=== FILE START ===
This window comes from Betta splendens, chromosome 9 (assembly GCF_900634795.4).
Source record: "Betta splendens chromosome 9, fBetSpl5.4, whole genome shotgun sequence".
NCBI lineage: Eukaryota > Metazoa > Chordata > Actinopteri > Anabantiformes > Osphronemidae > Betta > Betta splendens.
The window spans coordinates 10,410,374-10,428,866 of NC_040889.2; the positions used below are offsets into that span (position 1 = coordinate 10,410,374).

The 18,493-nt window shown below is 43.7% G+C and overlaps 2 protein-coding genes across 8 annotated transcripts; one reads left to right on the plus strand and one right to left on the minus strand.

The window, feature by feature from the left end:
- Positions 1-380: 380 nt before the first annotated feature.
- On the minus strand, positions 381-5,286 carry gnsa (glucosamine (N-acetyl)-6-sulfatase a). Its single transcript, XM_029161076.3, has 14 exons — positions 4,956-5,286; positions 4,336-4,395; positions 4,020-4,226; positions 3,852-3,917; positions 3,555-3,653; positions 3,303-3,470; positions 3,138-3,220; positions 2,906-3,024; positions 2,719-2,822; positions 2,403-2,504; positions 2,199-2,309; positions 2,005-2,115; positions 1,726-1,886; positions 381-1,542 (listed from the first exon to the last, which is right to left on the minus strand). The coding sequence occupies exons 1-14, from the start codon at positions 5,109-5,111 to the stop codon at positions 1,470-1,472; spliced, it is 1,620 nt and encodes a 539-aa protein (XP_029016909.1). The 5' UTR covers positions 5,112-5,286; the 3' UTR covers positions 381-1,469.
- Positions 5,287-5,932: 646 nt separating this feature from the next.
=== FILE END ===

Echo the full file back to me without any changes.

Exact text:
This window comes from Betta splendens, chromosome 9 (assembly GCF_900634795.4).
Source record: "Betta splendens chromosome 9, fBetSpl5.4, whole genome shotgun sequence".
NCBI lineage: Eukaryota > Metazoa > Chordata > Actinopteri > Anabantiformes > Osphronemidae > Betta > Betta splendens.
The window spans coordinates 10,410,374-10,428,866 of NC_040889.2; the positions used below are offsets into that span (position 1 = coordinate 10,410,374).

The 18,493-nt window shown below is 43.7% G+C and overlaps 2 protein-coding genes across 8 annotated transcripts; one reads left to right on the plus strand and one right to left on the minus strand.

The window, feature by feature from the left end:
- Positions 1-380: 380 nt before the first annotated feature.
- On the minus strand, positions 381-5,286 carry gnsa (glucosamine (N-acetyl)-6-sulfatase a). Its single transcript, XM_029161076.3, has 14 exons — positions 4,956-5,286; positions 4,336-4,395; positions 4,020-4,226; positions 3,852-3,917; positions 3,555-3,653; positions 3,303-3,470; positions 3,138-3,220; positions 2,906-3,024; positions 2,719-2,822; positions 2,403-2,504; positions 2,199-2,309; positions 2,005-2,115; positions 1,726-1,886; positions 381-1,542 (listed from the first exon to the last, which is right to left on the minus strand). The coding sequence occupies exons 1-14, from the start codon at positions 5,109-5,111 to the stop codon at positions 1,470-1,472; spliced, it is 1,620 nt and encodes a 539-aa protein (XP_029016909.1). The 5' UTR covers positions 5,112-5,286; the 3' UTR covers positions 381-1,469.
- Positions 5,287-5,932: 646 nt separating this feature from the next.